Twitter’s troubles mount, India MD questioned by police

Troubles are mounting for Twitter in India, with the micro-blogging site yet to appoint key officials as mandated by the Information Technology (Intermediary Guidelines and Digital Media Ethics Code) Rules, 2021, which came into effect from May 26, 2021. Yesterday, officials said that with the non-compliance, Twitter stands to lose the immunity as an intermediary under the Indian laws and could be held accountable for any unlawful comment posted by users on the Twitter.

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Meanwhile, following an attack on an elderly Muslim man in Ghaziabad a couple of days back, an FIR has been filed against Twitter, some journalists and Congress leaders for “provoking communal sentiments”. As per media reports, Twitter failed to flag the videos posted on its platform as misleading even as some journalists and Congress leaders shared the video as a communal incident. Police investigation revealed that the hooligans attacking the old man were also Muslims and it was not a communal incident.

The ‘Congress Toolkit’ case has also landed Twitter in a soup. Delhi Police had searched for Twitter officials in the National Capital to question then in this case, but were not able to find them. As per a Times of India report, following this, the Special Cell of Delhi Police went to Bangalore on May 31 and questioned Twitter India MD Manish Maheshwari.

Ravi Shankar Prasad, Minister for Law & Justice, Communications, Electronics & Information Technology, lashed out at Twitter, calling its non-compliance a deliberate action. In a series of Tweets, Prasad stated, “Indian companies, be it pharma, IT or others that go to do business in USA or in other foreign countries, voluntarily follow the local laws. Then why are platforms like Twitter showing reluctance in following Indian laws designed to give voice to the victims of abuse and misuse?”

He added, “Further, what is perplexing is that Twitter fails to address the grievances of users by refusing to set up process as mandated by the law of the land. Additionally, it chooses a policy of flagging manipulates media, only when it suits, its likes and dislikes.”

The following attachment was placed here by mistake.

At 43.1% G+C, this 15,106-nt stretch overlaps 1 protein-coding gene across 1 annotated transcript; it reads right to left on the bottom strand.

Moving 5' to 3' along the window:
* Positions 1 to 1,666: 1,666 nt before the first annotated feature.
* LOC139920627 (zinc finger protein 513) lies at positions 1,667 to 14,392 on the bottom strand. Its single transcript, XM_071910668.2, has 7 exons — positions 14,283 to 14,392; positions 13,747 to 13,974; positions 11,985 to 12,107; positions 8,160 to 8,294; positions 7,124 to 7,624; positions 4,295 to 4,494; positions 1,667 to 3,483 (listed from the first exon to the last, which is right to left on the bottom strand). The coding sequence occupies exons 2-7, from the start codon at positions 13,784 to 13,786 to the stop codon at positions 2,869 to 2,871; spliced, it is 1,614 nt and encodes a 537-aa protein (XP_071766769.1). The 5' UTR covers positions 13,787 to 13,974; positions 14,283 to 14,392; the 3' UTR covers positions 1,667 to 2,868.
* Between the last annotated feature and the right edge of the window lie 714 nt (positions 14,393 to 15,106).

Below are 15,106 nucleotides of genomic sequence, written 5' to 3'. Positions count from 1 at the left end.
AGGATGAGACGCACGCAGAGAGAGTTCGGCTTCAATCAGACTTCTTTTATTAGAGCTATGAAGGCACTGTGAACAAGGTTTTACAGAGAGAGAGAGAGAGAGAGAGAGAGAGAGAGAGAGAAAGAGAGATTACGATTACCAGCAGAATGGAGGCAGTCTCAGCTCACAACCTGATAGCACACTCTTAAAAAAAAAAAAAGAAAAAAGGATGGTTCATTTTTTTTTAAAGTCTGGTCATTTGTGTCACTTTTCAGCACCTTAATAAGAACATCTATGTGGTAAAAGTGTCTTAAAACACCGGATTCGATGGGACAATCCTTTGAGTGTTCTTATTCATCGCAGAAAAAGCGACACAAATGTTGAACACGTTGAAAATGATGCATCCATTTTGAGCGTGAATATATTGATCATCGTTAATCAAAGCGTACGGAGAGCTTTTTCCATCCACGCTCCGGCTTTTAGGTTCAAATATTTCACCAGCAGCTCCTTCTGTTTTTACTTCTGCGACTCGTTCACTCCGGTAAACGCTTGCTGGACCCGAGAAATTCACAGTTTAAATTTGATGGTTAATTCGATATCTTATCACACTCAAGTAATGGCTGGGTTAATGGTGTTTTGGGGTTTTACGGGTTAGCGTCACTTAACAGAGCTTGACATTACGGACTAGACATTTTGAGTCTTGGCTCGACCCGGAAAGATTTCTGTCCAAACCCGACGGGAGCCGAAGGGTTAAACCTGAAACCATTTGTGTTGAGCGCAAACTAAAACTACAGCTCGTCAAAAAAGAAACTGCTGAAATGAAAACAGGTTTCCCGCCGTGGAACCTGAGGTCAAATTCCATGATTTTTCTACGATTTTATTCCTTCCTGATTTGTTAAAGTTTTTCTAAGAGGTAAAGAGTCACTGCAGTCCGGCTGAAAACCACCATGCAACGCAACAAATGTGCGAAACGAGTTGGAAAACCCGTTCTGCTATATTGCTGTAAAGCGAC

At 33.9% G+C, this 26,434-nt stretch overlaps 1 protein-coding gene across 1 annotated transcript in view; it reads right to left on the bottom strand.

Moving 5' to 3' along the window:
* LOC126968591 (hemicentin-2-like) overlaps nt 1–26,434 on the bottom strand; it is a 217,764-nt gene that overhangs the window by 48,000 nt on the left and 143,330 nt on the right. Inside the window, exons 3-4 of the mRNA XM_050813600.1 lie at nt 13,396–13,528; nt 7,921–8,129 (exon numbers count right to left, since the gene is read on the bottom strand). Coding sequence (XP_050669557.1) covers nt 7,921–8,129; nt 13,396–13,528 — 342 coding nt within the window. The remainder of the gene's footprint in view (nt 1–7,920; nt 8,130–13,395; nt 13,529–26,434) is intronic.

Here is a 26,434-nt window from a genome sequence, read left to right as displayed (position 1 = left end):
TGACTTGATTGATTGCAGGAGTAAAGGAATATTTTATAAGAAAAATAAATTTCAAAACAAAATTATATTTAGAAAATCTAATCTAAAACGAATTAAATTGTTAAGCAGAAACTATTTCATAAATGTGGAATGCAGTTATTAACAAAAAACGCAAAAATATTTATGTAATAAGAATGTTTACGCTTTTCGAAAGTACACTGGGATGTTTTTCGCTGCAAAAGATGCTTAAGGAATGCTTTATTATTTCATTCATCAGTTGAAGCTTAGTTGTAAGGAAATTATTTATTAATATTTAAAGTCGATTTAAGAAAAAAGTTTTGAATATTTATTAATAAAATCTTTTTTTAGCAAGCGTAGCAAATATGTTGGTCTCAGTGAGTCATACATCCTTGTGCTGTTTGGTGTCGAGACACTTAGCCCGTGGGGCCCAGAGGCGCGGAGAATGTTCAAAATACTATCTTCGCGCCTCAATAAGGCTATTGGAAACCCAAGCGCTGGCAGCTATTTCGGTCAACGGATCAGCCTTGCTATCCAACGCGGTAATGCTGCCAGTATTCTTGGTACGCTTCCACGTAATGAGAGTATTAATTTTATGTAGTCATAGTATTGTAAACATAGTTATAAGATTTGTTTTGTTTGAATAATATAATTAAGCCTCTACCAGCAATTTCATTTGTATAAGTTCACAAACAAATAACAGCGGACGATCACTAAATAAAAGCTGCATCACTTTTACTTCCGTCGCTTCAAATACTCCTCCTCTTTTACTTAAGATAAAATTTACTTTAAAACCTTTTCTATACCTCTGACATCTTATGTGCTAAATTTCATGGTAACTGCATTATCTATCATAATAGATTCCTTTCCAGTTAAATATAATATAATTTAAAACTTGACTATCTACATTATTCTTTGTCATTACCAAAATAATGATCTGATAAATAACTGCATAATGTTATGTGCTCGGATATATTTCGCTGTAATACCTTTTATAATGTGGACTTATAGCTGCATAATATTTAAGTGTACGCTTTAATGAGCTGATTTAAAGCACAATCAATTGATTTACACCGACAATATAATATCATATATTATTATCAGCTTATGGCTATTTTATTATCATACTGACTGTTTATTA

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“It is astounding that Twitter, which portrays itself as the flag bearer of free speech, chooses the path of deliberate defiance when it comes to the Intermediary Guidelines,” Prasad further tweeted, and added that Twitter was given multiple opportunities to comply with the same, however “it has deliberately chosen the path of non compliance”.

Prasad alleged that Twitter “chooses a policy of flagging manipulated media, only when it suits, its likes and dislikes”.

Industry Reacts

Amey Asuti, Founder and MD, Futuready Media said, "This face-off between the government of India and Twitter has far reaching ramifications on the freedom of speech in India. 

While many see this as an issue of compliance under the intermediary rules, it is about the power of the intermediary platforms that can shape destinies of people in power, influence public opinion and fell governments. Arab Spring and Donald Trump are just two examples that illustrate the power of Twitter. 

I'm all for a transparent and comprehensive public discussion leading to regulation of social media intermediaries. If Facebook and Google can comply with Indian laws, I see no real reason why Twitter needs more time. It would be prudent for the Indian Parliament to debate and settle this in the fairest traditions of our democracy."

Manesh Swamy, Vice President – Creative & Social, Logicserve Digital said, "Twitter is a very active platform and has been a primary platform for people worldwide to put across views, opinions, thoughts and more. Amongst the various popular social media platforms, Twitter is known for its credibility and niche audience. Now with the platform losing its legal immunity, this will affect brands on the platform. They will have to bring in some content publishing guidelines to stay put to the platform. But in the end, the decision has been passed by the Indian Government, which means brands will have to evolve and adapt to the new rules."


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